Small measures that can reduce hip fractures
Simple strategies to strengthen your bones, implemented by the whole community not just those at higher risk, could lead to a substantial decrease in hip fractures, a new Australian study suggests.
A hip fracture, particularly in the elderly, dramatically increases the risk of death. Around 37 percent of men and 20 percent of women die within one year of a hip fracture. It also causes significant pain and suffering, loss of mobility and independence, and increased healthcare costs.
Professor Tuan Nguyen said, “Bone health is affected by lifestyle factors such as smoking, physical activity and nutrition, including vitamin D and dietary calcium intake. Stopping smoking, maintaining moderate physical activity, and eating a healthy diet can all help reduce bone loss.”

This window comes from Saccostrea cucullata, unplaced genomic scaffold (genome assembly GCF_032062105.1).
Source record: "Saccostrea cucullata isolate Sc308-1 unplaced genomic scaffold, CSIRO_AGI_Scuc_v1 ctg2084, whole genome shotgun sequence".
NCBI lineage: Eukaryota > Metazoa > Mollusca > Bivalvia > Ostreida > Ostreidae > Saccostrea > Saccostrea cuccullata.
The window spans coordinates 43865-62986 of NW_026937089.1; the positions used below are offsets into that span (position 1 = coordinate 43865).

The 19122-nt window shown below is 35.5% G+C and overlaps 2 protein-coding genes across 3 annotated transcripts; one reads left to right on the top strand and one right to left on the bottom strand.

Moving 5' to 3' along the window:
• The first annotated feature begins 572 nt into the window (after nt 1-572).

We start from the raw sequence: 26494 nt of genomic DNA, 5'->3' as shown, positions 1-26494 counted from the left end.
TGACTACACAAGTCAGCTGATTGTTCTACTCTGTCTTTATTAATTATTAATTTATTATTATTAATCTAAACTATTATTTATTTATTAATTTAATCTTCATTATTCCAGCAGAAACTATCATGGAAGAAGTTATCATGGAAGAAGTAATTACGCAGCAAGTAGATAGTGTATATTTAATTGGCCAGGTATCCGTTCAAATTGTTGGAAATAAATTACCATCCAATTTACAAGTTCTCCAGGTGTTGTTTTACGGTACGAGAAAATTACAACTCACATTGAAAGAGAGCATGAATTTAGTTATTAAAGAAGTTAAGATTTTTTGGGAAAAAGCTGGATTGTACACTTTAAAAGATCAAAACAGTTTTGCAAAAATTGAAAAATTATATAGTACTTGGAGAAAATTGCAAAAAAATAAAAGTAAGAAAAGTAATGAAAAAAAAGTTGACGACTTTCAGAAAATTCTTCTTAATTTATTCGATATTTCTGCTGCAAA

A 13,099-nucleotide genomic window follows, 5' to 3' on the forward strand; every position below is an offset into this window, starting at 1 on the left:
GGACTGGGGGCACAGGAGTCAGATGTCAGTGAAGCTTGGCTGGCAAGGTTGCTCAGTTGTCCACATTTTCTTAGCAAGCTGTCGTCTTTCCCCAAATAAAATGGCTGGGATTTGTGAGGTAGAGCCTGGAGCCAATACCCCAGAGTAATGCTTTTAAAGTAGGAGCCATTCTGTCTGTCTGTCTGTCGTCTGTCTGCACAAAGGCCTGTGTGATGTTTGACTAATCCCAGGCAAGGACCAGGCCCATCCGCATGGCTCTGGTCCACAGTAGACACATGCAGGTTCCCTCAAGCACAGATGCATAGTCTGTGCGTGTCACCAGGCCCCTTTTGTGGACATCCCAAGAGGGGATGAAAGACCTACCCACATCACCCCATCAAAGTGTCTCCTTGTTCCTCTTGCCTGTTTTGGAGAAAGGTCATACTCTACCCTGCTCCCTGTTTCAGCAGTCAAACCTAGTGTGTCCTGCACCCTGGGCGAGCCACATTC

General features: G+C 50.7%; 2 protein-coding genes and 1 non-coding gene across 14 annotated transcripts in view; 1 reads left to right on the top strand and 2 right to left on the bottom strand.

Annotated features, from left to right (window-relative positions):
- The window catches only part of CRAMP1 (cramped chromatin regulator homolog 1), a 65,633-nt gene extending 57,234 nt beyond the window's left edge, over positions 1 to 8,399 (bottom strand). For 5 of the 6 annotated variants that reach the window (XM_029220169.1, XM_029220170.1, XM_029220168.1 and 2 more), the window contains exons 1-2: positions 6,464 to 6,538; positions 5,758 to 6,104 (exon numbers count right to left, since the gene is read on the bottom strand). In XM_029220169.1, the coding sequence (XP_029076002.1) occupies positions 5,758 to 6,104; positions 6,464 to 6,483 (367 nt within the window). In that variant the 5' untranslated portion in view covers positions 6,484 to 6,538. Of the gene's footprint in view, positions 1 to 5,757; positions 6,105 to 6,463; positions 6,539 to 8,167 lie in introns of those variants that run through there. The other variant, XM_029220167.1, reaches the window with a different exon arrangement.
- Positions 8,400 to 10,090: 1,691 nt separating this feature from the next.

The researchers analysed data from the Dubbo Osteoporosis Epidemiology Study, one of the longest-running studies on osteoporosis in the world. It includes more than 3000 individuals over 60 years of age, who have been tracked over time for fracture incidence and risk factors.
They found that between the first cohort in 1988-92 and the second in 1999-2001, bone mineral density increased by 3 percent. During the same period, there was a 45 percent decrease in hip fractures, a decline typically associated with a 10 percent rise in bone mineral density.
Reference: Prevention of hip fractures: trade-off between minor benefits to individuals and large benefits to the community, Journal of Bone and Mineral Research, DOI 10.1002/jbmr.4907
B.Sc Life Sciences, M.Sc Biotechnology, B.Ed